5. Future Directions
In the future, we plan to continue developing our e-nose so that it includes a bluetooth module on the board that sends the data directly from the arduino to the computer instead of using a physical cord. This way, our smell container will become completely airtight, increasing the concentration of the odor, as well as preventing external, airborne contaminants from disrupting our results. We also plan to move from a wireless breadboard to a perf board with either a wire wrapping or soldering method to increase portability and for a more professional professional aesthetic. Lastly, we hope to utilize our LCD (Liquid Crystal Display) screen so that it displays the detected odorant and easily read by the user.
Other possible applications of our electronic nose includes detecting if fruit is fresh or if it has spoiled by targeting the data from one of the MQ-VOC sensors sensitive to ethylene. After finding the threshold of ethylene gas emission from ripened fruits, we could easily use the nose for freshness evaluation. Another direction would be to use this nose as a medical device to help those with chronic sinus infections to sense the odors around them through visual output (LCD).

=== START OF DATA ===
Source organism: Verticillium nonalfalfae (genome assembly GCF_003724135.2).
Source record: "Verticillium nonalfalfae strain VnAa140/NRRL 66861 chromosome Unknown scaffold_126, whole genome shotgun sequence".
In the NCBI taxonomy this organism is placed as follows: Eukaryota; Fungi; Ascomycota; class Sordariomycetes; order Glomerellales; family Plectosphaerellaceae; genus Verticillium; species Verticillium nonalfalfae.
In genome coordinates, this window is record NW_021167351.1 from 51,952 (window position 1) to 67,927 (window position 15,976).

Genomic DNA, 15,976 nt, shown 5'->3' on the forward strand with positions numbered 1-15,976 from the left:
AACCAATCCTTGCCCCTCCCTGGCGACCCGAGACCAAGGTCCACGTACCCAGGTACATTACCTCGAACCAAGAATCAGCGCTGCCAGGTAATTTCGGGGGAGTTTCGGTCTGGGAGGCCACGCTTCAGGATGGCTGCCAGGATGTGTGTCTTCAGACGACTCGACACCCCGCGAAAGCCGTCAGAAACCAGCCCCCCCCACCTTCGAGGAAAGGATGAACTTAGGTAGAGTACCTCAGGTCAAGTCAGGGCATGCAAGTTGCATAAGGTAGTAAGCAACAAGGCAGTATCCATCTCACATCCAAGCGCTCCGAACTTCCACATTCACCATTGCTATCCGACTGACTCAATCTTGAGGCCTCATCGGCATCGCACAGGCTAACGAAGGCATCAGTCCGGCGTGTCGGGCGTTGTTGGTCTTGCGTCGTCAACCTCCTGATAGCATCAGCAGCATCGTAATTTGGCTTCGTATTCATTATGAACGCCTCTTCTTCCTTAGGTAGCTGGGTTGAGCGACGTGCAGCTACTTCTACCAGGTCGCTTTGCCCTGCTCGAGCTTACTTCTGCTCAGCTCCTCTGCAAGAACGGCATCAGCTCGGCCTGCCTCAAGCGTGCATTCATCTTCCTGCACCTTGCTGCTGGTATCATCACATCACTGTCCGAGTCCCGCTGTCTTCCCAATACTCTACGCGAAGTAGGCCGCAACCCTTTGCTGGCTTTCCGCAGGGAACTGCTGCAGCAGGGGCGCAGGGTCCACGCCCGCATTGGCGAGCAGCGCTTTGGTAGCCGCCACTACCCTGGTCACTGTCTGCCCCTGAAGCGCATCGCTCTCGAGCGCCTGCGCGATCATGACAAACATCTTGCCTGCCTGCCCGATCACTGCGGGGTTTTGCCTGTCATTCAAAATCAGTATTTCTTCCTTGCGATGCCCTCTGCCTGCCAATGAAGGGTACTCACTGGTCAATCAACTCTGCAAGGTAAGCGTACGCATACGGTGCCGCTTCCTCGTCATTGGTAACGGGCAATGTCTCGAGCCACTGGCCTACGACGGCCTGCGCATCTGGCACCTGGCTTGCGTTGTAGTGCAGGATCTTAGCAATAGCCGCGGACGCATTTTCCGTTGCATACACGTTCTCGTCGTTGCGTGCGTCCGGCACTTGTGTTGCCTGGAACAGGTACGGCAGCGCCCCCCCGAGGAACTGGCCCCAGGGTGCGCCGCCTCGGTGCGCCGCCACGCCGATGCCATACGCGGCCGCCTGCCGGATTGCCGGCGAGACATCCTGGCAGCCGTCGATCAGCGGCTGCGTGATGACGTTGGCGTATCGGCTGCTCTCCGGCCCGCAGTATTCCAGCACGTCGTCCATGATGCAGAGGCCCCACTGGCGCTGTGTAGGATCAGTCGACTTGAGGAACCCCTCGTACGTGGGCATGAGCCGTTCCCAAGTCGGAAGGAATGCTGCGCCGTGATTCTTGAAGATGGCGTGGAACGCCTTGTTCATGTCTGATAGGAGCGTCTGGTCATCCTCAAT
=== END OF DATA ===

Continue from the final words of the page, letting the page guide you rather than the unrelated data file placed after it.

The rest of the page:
We would like to acknowledge Professor Tsachy Weissman, Professor of Electrical Engineering, for his guidance and assistance to access the resources available in the David Packard Electrical Engineering building. We would also like to thank Steve Clark, head of lab64, for his willingness to teach us soldering, wire wrapping, and advice regarding our e-nose. Special thanks to Chris Metzler, our postdoctoral mentor, for his time, support and effort to guide us through the entire process of creating this product. Another special thank you to Devon Baur for connecting us with the other olfactory-related project groups and organizing the informative field trip to Aromyx. Last but not least, thank you to Cindy Nguyen for running the Stanford Compression Internship and giving us the opportunity to explore new subjects and invent this summer.